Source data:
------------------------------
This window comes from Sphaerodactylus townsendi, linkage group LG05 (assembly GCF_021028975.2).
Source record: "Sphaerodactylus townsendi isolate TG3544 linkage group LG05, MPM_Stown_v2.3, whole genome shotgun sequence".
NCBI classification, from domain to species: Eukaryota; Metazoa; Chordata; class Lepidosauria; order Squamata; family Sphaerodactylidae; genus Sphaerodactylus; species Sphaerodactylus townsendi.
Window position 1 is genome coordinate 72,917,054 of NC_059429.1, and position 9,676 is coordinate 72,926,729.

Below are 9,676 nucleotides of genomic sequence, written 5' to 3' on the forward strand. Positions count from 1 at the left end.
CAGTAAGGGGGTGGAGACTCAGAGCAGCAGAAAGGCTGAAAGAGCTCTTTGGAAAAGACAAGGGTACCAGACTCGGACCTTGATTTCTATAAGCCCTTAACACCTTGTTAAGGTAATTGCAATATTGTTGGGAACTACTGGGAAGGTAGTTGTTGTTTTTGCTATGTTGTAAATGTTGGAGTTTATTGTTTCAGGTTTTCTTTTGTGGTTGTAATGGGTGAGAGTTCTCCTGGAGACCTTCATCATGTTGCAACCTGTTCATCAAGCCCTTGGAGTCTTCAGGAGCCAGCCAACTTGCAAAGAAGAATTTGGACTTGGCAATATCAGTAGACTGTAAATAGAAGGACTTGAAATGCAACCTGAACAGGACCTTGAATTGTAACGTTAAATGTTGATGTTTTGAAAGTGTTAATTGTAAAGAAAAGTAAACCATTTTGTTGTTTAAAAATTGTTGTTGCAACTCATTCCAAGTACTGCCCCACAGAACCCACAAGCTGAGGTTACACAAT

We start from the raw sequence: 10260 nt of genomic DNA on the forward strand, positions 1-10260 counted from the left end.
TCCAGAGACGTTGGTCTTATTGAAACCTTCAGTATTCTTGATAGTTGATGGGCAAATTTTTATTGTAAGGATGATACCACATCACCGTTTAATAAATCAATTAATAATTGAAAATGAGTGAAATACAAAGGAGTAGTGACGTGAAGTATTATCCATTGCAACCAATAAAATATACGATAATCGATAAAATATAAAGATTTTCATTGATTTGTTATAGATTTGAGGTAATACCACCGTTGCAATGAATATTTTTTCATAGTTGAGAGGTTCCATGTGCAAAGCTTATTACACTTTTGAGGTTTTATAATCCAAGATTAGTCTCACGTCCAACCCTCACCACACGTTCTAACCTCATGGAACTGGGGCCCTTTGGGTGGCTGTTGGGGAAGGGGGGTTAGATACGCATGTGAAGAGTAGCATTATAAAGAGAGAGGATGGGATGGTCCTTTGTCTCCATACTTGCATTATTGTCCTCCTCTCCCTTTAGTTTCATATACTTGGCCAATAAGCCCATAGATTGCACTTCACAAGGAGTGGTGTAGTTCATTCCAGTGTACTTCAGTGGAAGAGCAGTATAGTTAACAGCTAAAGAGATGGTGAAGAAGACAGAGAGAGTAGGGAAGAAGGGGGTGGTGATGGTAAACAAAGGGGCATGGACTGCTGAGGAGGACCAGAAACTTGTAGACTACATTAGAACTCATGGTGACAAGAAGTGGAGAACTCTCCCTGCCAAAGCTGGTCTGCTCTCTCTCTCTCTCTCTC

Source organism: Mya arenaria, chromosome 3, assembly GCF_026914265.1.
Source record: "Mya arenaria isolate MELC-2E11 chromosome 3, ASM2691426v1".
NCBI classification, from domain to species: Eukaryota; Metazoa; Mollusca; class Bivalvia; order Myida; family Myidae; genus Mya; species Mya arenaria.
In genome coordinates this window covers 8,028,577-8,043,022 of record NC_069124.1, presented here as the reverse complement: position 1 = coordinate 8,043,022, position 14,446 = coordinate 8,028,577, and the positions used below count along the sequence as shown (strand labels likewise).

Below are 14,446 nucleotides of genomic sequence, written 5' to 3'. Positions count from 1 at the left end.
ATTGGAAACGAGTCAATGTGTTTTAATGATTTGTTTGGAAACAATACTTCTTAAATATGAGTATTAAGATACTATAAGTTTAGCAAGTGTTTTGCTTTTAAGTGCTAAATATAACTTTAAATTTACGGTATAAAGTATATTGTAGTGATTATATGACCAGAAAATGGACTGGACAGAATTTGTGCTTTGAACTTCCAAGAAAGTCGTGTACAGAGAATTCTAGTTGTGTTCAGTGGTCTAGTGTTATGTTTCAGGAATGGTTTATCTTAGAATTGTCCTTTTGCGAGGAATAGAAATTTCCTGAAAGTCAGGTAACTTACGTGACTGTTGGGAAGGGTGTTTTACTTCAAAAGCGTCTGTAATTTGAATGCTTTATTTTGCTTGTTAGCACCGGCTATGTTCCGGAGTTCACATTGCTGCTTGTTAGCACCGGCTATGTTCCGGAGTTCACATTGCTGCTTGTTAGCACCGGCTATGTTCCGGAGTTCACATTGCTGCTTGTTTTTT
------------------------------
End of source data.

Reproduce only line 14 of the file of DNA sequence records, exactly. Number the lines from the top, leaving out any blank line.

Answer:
ATTGGAAACGAGTCAATGTGTTTTAATGATTTGTTTGGAAACAATACTTCTTAAATATGAGTATTAAGATACTATAAGTTTAGCAAGTGTTTTGCTTTTAAGTGCTAAATATAACTTTAAATTTACGGTATAAAGTATATTGTAGTGATTATATGACCAGAAAATGGACTGGACAGAATTTGTGCTTTGAACTTCCAAGAAAGTCGTGTACAGAGAATTCTAGTTGTGTTCAGTGGTCTAGTGTTATGTTTCAGGAATGGTTTATCTTAGAATTGTCCTTTTGCGAGGAATAGAAATTTCCTGAAAGTCAGGTAACTTACGTGACTGTTGGGAAGGGTGTTTTACTTCAAAAGCGTCTGTAATTTGAATGCTTTATTTTGCTTGTTAGCACCGGCTATGTTCCGGAGTTCACATTGCTGCTTGTTAGCACCGGCTATGTTCCGGAGTTCACATTGCTGCTTGTTAGCACCGGCTATGTTCCGGAGTTCACATTGCTGCTTGTTTTTT